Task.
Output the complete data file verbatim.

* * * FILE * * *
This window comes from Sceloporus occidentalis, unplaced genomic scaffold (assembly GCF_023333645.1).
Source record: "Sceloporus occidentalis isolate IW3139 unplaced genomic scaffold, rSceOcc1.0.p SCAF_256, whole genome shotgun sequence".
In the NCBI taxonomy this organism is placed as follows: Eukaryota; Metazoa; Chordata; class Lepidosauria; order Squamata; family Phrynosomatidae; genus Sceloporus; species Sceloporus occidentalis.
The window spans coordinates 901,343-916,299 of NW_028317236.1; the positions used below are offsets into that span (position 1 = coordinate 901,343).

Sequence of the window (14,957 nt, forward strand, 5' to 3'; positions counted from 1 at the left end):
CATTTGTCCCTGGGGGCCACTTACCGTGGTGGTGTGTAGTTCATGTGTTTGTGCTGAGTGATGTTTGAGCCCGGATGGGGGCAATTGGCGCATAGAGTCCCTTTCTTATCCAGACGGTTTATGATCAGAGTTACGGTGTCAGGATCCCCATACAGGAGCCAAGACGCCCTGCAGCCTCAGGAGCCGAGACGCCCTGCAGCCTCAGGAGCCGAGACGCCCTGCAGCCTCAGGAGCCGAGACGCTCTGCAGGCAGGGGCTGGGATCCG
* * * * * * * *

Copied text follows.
This window comes from Sceloporus occidentalis, unplaced genomic scaffold (assembly GCF_023333645.1).
Source record: "Sceloporus occidentalis isolate IW3139 unplaced genomic scaffold, rSceOcc1.0.p SCAF_256, whole genome shotgun sequence".
In the NCBI taxonomy this organism is placed as follows: Eukaryota; Metazoa; Chordata; class Lepidosauria; order Squamata; family Phrynosomatidae; genus Sceloporus; species Sceloporus occidentalis.
The window spans coordinates 901,343-916,299 of NW_028317236.1; the positions used below are offsets into that span (position 1 = coordinate 901,343).

Sequence of the window (14,957 nt, forward strand, 5' to 3'; positions counted from 1 at the left end):
CATTTGTCCCTGGGGGCCACTTACCGTGGTGGTGTGTAGTTCATGTGTTTGTGCTGAGTGATGTTTGAGCCCGGATGGGGGCAATTGGCGCATAGAGTCCCTTTCTTATCCAGACGGTTTATGATCAGAGTTACGGTGTCAGGATCCCCATACAGGAGCCAAGACGCCCTGCAGCCTCAGGAGCCGAGACGCCCTGCAGCCTCAGGAGCCGAGACGCCCTGCAGCCTCAGGAGCCGAGACGCTCTGCAGGCAGGGGCTGGGATCCG